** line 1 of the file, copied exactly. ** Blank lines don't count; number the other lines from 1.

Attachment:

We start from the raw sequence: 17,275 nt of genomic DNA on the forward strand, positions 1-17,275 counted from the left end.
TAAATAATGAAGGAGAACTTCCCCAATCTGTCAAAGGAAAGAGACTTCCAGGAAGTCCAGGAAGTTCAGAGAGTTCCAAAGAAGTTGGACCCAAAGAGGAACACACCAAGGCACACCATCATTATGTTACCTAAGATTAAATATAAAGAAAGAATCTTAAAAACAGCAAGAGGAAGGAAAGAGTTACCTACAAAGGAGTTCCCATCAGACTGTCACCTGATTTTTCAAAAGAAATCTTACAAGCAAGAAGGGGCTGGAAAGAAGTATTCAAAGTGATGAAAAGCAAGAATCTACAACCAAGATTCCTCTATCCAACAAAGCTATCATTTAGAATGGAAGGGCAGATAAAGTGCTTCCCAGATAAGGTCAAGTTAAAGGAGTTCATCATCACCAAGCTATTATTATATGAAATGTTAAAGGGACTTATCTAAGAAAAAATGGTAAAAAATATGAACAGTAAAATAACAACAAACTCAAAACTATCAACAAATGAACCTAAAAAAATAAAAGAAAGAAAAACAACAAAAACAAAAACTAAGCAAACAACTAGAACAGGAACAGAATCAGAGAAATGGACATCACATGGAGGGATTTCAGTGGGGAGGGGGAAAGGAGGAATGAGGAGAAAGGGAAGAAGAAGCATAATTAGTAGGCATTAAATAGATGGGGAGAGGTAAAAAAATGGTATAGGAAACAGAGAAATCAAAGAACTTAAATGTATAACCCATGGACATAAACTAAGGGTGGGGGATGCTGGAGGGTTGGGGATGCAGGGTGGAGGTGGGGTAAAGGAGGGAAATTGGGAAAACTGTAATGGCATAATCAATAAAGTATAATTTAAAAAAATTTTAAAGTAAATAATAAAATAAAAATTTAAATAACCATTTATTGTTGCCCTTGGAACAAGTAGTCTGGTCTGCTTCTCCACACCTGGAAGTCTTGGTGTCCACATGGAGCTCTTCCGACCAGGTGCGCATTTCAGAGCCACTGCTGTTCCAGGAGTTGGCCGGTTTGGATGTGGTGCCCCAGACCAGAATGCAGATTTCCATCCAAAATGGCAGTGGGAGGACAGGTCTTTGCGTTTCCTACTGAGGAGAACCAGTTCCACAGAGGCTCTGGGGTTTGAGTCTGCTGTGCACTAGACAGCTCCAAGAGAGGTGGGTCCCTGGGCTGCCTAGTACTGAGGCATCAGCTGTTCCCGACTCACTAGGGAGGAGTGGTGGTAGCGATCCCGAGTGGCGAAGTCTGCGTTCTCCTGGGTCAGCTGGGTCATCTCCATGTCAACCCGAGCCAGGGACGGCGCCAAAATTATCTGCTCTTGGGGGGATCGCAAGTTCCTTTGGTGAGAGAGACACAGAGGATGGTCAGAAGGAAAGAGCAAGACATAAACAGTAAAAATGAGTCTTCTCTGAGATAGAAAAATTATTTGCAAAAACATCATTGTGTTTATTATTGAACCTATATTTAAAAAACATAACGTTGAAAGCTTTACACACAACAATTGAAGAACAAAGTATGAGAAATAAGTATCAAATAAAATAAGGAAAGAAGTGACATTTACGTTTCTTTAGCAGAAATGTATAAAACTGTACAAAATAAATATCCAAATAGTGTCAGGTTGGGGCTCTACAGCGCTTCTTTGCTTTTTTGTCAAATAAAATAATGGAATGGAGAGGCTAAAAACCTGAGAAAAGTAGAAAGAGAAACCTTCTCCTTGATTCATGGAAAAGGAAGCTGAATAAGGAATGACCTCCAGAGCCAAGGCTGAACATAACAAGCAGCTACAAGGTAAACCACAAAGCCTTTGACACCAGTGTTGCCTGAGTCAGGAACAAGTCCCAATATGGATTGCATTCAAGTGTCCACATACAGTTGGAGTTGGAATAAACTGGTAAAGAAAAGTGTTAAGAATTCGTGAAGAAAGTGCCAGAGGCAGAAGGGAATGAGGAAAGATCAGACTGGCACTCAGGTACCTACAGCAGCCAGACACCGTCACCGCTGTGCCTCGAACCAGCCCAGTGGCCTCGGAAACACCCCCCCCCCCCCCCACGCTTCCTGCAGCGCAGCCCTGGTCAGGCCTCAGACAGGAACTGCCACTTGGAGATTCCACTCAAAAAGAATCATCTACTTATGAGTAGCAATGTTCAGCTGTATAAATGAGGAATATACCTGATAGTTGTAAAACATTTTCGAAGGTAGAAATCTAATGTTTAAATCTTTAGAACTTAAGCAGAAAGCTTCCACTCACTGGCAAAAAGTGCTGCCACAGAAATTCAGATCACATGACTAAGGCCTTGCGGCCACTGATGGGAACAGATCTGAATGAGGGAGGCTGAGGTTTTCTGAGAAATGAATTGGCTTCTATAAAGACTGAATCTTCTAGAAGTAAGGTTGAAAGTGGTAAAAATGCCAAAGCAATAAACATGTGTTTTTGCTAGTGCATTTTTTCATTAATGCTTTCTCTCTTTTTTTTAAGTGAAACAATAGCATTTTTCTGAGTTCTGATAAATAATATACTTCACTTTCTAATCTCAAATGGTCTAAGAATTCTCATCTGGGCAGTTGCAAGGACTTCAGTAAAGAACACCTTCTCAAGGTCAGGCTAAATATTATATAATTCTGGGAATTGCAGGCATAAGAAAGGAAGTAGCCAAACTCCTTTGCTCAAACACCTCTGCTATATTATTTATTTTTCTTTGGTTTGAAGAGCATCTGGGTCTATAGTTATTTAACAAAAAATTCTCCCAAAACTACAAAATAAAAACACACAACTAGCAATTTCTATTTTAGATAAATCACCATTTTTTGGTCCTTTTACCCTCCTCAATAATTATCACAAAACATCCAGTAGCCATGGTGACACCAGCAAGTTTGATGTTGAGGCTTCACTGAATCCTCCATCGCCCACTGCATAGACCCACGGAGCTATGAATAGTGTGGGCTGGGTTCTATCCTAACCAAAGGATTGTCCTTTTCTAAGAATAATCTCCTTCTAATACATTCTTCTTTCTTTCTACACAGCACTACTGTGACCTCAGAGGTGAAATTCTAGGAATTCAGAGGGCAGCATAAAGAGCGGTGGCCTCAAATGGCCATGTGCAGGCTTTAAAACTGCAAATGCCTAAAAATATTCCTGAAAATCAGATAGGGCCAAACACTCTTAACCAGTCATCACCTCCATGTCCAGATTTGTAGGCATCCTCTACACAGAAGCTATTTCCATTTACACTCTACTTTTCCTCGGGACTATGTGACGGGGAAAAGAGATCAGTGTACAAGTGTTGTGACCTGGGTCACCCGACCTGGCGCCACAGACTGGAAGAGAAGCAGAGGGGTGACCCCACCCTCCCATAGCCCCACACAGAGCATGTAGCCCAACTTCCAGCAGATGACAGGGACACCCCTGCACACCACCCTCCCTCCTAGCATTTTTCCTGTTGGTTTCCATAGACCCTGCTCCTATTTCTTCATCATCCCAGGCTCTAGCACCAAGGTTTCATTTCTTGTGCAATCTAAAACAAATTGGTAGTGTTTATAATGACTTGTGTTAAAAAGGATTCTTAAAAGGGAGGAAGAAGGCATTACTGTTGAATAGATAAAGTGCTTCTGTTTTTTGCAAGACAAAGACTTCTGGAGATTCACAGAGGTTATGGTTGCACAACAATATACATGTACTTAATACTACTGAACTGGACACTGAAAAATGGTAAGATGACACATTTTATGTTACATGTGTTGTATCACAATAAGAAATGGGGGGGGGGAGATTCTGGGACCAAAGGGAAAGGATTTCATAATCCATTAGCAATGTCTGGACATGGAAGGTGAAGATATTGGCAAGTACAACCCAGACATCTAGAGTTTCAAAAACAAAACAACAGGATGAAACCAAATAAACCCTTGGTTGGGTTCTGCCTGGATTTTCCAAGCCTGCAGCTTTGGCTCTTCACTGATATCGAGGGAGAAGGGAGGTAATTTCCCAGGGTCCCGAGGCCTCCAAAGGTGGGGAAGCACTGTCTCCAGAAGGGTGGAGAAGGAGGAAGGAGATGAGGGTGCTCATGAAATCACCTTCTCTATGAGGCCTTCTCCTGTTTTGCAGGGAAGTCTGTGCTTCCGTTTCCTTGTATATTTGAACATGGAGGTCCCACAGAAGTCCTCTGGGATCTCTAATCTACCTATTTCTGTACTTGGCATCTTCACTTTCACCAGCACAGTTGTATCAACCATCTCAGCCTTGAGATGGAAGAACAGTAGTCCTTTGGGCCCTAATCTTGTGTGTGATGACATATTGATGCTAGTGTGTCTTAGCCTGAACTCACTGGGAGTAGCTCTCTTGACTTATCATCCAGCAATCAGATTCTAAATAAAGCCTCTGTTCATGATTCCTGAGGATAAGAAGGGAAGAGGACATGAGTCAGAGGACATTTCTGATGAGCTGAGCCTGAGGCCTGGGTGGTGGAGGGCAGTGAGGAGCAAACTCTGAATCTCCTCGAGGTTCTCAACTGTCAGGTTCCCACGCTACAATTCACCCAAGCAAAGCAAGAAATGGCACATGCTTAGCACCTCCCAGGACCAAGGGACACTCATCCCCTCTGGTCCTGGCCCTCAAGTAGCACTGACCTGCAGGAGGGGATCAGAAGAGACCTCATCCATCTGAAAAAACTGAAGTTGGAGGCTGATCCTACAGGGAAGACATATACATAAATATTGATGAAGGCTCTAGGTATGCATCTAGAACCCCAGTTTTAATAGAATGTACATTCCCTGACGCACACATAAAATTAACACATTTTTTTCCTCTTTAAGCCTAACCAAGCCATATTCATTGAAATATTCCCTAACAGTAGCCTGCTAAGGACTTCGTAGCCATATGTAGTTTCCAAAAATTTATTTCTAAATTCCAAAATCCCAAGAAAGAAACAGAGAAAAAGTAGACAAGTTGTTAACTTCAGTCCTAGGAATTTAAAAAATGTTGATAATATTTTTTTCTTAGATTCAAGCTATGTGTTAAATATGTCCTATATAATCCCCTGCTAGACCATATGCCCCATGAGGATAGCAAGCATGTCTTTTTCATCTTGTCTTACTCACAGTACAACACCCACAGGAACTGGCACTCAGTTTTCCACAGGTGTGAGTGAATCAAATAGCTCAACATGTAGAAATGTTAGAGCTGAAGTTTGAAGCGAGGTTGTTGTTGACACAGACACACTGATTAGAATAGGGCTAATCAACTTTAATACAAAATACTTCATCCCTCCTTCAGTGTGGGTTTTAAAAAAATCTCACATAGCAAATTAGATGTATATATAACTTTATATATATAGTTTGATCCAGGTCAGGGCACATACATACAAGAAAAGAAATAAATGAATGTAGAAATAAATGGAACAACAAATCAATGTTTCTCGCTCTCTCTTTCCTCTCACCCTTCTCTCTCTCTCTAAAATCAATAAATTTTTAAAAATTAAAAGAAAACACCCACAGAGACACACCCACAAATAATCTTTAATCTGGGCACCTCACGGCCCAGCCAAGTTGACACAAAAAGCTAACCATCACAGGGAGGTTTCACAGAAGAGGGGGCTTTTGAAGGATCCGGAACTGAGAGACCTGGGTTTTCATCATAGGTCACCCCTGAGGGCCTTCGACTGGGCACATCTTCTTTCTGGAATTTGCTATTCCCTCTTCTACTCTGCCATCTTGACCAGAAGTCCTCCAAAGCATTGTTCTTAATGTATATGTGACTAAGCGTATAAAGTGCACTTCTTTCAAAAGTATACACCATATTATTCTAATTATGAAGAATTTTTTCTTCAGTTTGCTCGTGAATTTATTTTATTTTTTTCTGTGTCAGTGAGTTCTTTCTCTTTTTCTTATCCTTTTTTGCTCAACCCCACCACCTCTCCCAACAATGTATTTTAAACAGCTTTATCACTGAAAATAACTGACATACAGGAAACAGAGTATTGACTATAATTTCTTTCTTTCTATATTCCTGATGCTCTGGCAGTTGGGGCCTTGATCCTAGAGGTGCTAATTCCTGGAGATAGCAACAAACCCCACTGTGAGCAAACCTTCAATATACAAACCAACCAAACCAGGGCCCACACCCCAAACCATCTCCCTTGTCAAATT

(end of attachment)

We start from the raw sequence: 17,275 nt of genomic DNA on the forward strand, positions 1-17,275 counted from the left end.